- Recent events suggest New Delhi and Islamabad are considering the normalization of relations.
- India and Pakistan face both geopolitical and economic compulsions.
- Full diplomatic relations could be followed by a long-stalled South Asian Association of Regional Cooperation (SAARC) summit.
Cautious hopes are being raised that relations between India and Pakistan might be coming out of a deep freeze where they have been since 2014, with several recent signposts indicating the two adversaries could be getting ready to re-engage. Currently, neither country has its envoy in the other. Diplomatic relations have been downgraded.
On 31 March, Pakistan’s top economic decision-making body, the Economic Coordination Committee (ECC), recommended lifting the 2019 ban on the import of cotton, cotton yarn, and white sugar from India. Sugar will be the third commodity allowed for export from India to Pakistan after Islamabad lifted a ban on medicine and related raw material imports from India in May 2020 to ensure sufficient supplies of essential drugs during the pandemic.
26 March saw a meeting between delegations of the two countries on sharing of Indus river waters, crucial for hydroelectric power and agriculture in both countries. Meant to be held annually, this meeting resumed after nearly two years because of the Covid-19 outbreak but also because relations between New Delhi and Islamabad were strained following cross-border bombings by India on suspected insurgent posts in Balakot (Pakistan) in February 2019.
Earlier in March, the two countries announced that a border ceasefire agreement had been revived. And though a bilateral meeting between Indian Foreign Minister S Jaishankar and his Pakistan counterpart Shah Mehmood Qureshi, both of whom attended the Heart of Asia conference in Dushanbe earlier in March, did not take place, there was a groundswell of speculation and expectation that it would, leading to political pressure on governments of both countries to revive talks.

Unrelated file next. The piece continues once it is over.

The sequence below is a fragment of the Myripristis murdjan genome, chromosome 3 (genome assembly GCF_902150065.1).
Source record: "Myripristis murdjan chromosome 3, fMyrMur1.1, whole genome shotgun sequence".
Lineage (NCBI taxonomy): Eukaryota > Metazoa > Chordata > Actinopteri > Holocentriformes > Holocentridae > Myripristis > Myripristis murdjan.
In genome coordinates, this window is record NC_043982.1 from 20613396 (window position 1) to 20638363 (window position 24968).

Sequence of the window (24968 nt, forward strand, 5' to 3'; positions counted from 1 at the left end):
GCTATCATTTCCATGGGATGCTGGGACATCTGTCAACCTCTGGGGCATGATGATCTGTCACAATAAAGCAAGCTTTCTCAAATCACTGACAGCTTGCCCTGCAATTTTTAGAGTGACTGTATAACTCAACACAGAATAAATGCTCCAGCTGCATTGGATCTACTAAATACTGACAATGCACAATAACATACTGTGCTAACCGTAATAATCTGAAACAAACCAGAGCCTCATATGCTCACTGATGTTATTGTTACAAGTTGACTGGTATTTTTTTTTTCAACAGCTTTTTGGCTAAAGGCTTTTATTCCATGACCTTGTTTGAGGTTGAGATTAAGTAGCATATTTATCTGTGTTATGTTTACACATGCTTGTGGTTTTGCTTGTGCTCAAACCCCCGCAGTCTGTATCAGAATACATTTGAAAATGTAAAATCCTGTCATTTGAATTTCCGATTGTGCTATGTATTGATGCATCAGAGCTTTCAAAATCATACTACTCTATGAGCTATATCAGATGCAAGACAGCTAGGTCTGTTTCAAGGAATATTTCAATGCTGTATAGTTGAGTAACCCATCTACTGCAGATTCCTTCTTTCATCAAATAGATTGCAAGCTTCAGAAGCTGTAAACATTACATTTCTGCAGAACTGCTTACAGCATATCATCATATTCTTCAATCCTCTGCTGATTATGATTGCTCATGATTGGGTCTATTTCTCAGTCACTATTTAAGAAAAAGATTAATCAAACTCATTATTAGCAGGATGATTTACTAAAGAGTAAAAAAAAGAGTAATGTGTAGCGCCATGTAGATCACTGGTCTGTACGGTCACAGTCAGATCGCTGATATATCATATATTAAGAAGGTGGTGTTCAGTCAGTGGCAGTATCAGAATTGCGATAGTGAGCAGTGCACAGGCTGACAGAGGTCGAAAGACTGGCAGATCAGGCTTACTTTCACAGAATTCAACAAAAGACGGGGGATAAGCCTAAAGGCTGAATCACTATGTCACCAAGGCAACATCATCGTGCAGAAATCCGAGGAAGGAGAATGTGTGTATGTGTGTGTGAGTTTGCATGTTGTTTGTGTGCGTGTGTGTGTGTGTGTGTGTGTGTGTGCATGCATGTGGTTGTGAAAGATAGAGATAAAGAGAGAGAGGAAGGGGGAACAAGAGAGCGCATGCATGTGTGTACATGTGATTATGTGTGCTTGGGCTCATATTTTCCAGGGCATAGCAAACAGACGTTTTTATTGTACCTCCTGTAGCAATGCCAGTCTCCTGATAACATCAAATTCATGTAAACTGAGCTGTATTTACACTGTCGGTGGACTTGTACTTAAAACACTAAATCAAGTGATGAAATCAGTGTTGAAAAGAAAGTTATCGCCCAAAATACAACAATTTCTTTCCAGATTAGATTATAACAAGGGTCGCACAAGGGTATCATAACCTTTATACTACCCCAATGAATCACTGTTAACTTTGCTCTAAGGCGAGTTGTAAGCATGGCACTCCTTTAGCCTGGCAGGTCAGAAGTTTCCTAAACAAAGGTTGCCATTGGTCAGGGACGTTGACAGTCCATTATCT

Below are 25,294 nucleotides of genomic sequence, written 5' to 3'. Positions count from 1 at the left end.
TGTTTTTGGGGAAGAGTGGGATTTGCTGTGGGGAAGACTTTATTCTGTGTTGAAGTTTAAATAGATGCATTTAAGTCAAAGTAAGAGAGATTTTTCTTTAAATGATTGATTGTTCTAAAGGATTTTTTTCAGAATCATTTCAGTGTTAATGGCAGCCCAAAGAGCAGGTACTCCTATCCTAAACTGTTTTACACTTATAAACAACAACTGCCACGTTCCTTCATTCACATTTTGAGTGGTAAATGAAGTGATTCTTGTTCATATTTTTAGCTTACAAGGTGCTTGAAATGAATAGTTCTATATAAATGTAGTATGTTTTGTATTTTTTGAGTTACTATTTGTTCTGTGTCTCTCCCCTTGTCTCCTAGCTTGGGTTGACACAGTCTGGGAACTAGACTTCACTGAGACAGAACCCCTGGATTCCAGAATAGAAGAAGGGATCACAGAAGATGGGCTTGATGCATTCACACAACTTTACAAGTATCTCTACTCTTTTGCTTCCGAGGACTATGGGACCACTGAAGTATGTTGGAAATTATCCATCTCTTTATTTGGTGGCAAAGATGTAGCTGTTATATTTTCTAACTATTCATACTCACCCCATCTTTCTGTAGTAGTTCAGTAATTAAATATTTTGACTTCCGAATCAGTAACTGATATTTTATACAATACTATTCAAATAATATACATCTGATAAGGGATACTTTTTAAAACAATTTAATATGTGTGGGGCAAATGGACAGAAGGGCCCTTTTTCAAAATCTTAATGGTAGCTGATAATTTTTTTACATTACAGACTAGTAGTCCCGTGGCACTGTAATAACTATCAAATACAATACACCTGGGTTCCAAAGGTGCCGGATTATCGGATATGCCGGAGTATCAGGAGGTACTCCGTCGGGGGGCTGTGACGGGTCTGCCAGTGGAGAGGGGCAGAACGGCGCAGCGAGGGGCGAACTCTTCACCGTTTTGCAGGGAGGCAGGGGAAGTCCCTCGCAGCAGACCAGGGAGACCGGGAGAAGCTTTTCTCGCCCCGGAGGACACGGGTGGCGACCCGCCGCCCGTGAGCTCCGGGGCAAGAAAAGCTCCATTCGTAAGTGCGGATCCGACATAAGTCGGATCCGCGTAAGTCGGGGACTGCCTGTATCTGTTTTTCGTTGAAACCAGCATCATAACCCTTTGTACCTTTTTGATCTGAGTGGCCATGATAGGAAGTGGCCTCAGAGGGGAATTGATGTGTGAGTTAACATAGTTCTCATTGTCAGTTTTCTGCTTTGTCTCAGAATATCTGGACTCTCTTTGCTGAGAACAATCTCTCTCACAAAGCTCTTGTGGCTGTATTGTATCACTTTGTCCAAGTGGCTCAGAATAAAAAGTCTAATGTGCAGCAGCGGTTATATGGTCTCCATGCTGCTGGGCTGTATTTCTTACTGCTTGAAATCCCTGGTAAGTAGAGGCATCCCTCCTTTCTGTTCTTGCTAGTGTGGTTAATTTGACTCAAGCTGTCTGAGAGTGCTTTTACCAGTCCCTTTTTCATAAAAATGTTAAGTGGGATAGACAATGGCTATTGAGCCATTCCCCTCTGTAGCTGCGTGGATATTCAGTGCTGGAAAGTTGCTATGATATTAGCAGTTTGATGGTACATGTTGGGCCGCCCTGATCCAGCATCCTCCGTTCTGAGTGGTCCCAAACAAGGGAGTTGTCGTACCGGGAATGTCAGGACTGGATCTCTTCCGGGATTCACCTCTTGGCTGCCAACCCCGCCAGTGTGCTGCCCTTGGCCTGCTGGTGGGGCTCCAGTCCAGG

The first signs that Pakistan needed to resume ties with India came in a speech made by Pakistan Chief of Army Staff Gen Qamar Javed Bajwa earlier in March, underlining the importance of burying the past in the interests of geo-economics.
The speech triggered an internal debate on why geo-economics must not disguise ‘defeat’. Pakistan’s diplomatic elite was bitterly critical of India’s 2019 move to strip Jammu and Kashmir of its coveted constitutional status of (relative) autonomy within the Indian union, something Pakistan has always leveraged to claim that the merger of the strategic (and biggest Muslim-majority state in India) region with India was illegal. For Pakistan, the status of Kashmir has been the ‘core’ issue in all arguments between the two countries. India, however, believes there can be no talks while terror groups patronized by the Pakistani establishment are used as an extension of foreign policy.
However, economic and geopolitical realities are catching up with both countries. While the Pakistani economy is facing severe stress, India has only just managed to recover from a near-war with China on an un-demarcated border with no guarantee that another skirmish will not break out. In addition to military pressure on two fronts, India is beginning to reconcile itself to the fact that US-brokered talks with the Taliban in Afghanistan could establish a government in Kabul that would be in the complete thrall of the Pakistani military establishment; and being in denial about the Taliban’s power could only put sizeable Indian assets, political and infrastructural, in Afghanistan at risk.
Pakistan’s Prime Minister Imran Khan publicly said last week that India has to be the one to make the first move. What he expects is not clear. But a signpost will be resumption of full diplomatic relations. This could be followed by a summit meeting of the members of the South Asian Association of Regional Cooperation (SAARC), on hold since 2014. The 2016 summit was to be held in Islamabad. However, after the terrorist attack on an Indian Army camp in Uri in Jammu and Kashmir in September of that year, India refused to attend. An Islamabad summit will be a big breakthrough – if India decides to attend.